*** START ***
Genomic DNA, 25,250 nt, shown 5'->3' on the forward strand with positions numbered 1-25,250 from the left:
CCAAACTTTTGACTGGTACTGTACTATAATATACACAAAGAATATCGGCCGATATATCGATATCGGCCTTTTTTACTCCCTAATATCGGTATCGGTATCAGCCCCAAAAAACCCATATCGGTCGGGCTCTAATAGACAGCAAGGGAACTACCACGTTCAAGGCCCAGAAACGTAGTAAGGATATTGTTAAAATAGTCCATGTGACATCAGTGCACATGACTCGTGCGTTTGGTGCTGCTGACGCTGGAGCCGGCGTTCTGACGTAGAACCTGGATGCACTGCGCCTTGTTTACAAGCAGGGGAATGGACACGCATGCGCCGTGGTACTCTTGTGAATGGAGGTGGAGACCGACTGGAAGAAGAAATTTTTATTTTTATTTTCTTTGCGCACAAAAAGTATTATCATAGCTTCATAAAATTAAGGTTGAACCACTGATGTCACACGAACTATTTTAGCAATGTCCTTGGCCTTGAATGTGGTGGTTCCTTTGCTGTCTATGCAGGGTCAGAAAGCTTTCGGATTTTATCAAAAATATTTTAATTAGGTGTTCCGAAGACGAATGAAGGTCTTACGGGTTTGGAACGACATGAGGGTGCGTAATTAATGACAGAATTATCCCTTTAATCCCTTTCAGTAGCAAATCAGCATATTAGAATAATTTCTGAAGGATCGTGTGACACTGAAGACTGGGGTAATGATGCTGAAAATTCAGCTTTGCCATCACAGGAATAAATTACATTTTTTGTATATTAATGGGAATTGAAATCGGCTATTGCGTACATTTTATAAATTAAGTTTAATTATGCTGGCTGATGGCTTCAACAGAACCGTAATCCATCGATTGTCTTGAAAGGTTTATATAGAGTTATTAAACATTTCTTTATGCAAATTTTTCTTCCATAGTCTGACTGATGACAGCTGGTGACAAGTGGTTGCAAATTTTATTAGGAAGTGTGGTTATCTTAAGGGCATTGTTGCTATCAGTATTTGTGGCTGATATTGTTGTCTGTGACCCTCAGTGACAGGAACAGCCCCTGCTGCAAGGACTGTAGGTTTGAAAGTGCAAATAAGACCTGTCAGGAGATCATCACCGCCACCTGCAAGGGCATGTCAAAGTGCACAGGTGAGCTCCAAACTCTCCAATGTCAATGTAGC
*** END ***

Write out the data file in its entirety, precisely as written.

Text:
Genomic DNA, 25,250 nt, shown 5'->3' on the forward strand with positions numbered 1-25,250 from the left:
CCAAACTTTTGACTGGTACTGTACTATAATATACACAAAGAATATCGGCCGATATATCGATATCGGCCTTTTTTACTCCCTAATATCGGTATCGGTATCAGCCCCAAAAAACCCATATCGGTCGGGCTCTAATAGACAGCAAGGGAACTACCACGTTCAAGGCCCAGAAACGTAGTAAGGATATTGTTAAAATAGTCCATGTGACATCAGTGCACATGACTCGTGCGTTTGGTGCTGCTGACGCTGGAGCCGGCGTTCTGACGTAGAACCTGGATGCACTGCGCCTTGTTTACAAGCAGGGGAATGGACACGCATGCGCCGTGGTACTCTTGTGAATGGAGGTGGAGACCGACTGGAAGAAGAAATTTTTATTTTTATTTTCTTTGCGCACAAAAAGTATTATCATAGCTTCATAAAATTAAGGTTGAACCACTGATGTCACACGAACTATTTTAGCAATGTCCTTGGCCTTGAATGTGGTGGTTCCTTTGCTGTCTATGCAGGGTCAGAAAGCTTTCGGATTTTATCAAAAATATTTTAATTAGGTGTTCCGAAGACGAATGAAGGTCTTACGGGTTTGGAACGACATGAGGGTGCGTAATTAATGACAGAATTATCCCTTTAATCCCTTTCAGTAGCAAATCAGCATATTAGAATAATTTCTGAAGGATCGTGTGACACTGAAGACTGGGGTAATGATGCTGAAAATTCAGCTTTGCCATCACAGGAATAAATTACATTTTTTGTATATTAATGGGAATTGAAATCGGCTATTGCGTACATTTTATAAATTAAGTTTAATTATGCTGGCTGATGGCTTCAACAGAACCGTAATCCATCGATTGTCTTGAAAGGTTTATATAGAGTTATTAAACATTTCTTTATGCAAATTTTTCTTCCATAGTCTGACTGATGACAGCTGGTGACAAGTGGTTGCAAATTTTATTAGGAAGTGTGGTTATCTTAAGGGCATTGTTGCTATCAGTATTTGTGGCTGATATTGTTGTCTGTGACCCTCAGTGACAGGAACAGCCCCTGCTGCAAGGACTGTAGGTTTGAAAGTGCAAATAAGACCTGTCAGGAGATCATCACCGCCACCTGCAAGGGCATGTCAAAGTGCACAGGTGAGCTCCAAACTCTCCAATGTCAATGTAGC